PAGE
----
CODING Categories meaningful / representative? Saturation of categories reached? Re-code when you reach that point Any false polarisation or creation of opinions? Mutually exclusive categories or fuzzy categories? Consistency / planned variation Format appropriate for analysis? Summary / composite codings Manual or electronic coding? e.g. Nvivo
methodological coherence across the whole: words and tone When framing research questions: – To what extent is X affected by Y? – How does X affect Y? When writing about your data: – Viewed from this perspective X can be seen to be… – It is essential that we pay more attention to X as the most influential factor in …. Make up some further examples of your to reflect different methodological approaches
Triangulation: validity and reliability. ACG DAY 3
Validity Qualitative research: Concerns honesty, richness, depth and scope. Never perfect Not an absolute, but researchers strive to maximise it.
Validity Data comes from the natural context Context bound and thick description Data are socially situated and socially and culturally saturated. The researcher is part of the researched Acknowledges that interpretation is part of the situation. Holism The researcher is the key instrument Data are descriptive Data are analysed inductively Data are presented in terms of the respondents Seeing and reporting the situation through the eyes of the respondents Respondent validation. Catching meaning and interpretation are essential Cohen, Manion & Morrison (2000) p.106
Two Types of Validity Internal Validity Seeks to demonstrate that the explanation of a particular event, issue of set of data which a piece of research provides can actually be sustained by the data. The findings must accurately describe the phenomena being researched. External Validity The degree to which results can be generalised to the wider population, cases and situations.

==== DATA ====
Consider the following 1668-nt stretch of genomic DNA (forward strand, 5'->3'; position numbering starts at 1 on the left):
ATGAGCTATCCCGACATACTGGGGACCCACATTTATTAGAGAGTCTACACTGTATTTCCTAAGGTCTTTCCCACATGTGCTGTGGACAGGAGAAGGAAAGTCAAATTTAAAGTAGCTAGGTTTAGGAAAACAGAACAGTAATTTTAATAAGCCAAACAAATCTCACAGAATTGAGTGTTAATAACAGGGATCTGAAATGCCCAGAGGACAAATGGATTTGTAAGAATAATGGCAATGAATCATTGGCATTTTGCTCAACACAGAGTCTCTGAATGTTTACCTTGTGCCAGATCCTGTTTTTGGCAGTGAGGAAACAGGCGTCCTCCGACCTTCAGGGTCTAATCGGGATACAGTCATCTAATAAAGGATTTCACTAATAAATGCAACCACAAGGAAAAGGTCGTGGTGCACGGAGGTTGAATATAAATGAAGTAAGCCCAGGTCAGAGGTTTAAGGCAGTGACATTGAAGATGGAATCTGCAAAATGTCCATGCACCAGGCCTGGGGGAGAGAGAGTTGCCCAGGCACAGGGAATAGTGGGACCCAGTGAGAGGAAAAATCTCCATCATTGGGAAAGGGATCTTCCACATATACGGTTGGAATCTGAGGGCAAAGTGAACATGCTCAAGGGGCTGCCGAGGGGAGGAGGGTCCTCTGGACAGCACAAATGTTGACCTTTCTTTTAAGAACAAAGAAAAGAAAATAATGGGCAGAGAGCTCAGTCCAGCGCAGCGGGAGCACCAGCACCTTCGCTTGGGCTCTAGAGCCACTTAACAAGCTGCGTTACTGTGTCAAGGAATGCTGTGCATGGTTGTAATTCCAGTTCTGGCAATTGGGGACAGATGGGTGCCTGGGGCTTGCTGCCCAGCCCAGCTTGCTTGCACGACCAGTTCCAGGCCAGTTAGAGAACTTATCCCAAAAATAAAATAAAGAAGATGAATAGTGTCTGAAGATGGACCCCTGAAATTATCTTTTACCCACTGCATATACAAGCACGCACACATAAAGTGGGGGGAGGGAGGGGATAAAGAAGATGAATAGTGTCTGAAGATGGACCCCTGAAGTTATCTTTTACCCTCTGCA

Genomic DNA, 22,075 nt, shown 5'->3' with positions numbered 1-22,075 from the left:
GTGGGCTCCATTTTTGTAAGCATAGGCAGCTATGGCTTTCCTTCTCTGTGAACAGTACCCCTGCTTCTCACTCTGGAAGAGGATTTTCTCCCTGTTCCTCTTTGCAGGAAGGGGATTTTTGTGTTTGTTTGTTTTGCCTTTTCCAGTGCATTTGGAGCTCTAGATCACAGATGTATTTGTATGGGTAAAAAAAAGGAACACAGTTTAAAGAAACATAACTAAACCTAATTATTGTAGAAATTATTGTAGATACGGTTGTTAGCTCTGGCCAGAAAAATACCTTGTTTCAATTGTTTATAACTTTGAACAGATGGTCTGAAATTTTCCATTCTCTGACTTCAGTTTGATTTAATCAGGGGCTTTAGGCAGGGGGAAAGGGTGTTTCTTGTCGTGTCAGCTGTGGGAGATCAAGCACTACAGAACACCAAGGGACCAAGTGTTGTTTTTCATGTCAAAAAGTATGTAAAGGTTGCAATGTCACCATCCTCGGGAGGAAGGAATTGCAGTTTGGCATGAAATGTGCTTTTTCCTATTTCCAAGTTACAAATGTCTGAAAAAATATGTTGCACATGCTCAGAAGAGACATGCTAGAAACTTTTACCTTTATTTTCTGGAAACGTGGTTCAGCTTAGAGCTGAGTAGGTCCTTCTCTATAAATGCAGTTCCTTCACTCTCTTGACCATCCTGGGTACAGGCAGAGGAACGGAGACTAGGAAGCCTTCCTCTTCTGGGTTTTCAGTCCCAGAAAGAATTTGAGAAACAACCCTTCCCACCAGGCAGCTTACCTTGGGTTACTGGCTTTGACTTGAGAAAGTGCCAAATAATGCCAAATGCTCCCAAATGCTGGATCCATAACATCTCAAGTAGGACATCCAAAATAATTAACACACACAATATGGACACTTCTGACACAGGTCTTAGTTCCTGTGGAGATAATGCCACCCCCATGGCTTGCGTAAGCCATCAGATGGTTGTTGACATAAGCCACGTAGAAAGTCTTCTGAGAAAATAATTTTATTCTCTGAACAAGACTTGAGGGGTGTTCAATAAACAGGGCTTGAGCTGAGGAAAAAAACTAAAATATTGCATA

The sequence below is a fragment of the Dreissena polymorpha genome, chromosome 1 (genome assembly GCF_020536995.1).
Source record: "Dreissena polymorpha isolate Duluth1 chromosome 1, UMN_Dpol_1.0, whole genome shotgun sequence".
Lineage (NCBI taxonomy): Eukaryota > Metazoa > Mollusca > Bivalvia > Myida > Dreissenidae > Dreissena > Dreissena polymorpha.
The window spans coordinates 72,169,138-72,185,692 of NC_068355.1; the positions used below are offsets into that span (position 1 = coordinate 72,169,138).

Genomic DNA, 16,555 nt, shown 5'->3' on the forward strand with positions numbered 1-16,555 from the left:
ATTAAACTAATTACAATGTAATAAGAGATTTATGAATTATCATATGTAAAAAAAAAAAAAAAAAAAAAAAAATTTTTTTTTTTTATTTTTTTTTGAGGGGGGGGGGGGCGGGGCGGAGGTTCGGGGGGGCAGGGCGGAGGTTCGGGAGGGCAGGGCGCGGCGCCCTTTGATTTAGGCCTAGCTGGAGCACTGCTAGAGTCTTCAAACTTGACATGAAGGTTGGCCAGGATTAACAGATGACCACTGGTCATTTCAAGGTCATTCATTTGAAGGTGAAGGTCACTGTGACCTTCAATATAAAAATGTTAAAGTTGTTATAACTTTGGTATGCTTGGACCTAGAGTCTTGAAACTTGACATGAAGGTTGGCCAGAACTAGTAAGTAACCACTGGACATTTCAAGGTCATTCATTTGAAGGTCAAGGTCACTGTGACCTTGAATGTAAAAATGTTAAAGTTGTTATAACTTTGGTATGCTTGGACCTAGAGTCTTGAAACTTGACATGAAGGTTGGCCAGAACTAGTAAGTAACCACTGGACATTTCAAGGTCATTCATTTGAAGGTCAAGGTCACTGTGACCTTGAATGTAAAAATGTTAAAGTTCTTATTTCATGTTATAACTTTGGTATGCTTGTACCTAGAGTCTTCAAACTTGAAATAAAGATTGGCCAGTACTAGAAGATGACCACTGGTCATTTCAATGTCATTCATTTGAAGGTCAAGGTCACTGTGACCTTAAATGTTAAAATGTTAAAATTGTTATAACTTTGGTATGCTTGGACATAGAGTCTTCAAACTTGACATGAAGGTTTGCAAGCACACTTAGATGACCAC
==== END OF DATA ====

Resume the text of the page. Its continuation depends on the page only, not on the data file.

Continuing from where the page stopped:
Reliability Problematic in qualitative research In interviews minimise bias by being aware of: The attitudes, opinions, and expectations of the interviewer; The tendency of the interviewer to see the respondent in her own image; A tendency for the interviewer to seek answers to his preconceived notions; Misinterpretation on the part of the interviewer of what the respondent is saying; Misunderstandings on the part of the respondent of what is being asked.
Triangulation …the use of two or methods of data collection in some aspect of human behaviour….Triangulation is a powerful way of demonstrating concurrent validity, particularly in qualitative research.
Triangulation Sources and methods: Documents Observations TRC perspective Teacher perspective Head teacher perspective Pupil perspective Outsider perspective Similarities between perspectives. Differences between perspectives.
Our Iqs for TRCs Tell me/Remind me about the significant developments in the ARPs in this school since we met in Nov project Has your perception of AR changed over time? If so, how? What evidence do you have of this? Has the perception of AR across your school changed over time? If so, how? What evidence do you have of this? From your experience of AR as a TRC, what essential qualities (attitudes, behaviours, practices) are important for improving teaching and learning? Teachers, other professionals, students, headteachers, senior leaders, whole school, between schools. Have you identified any evidence of sustained change (or for future sustained change) as the result of the AR in your school (and beyond)? If so what evidence? Or what would you look for?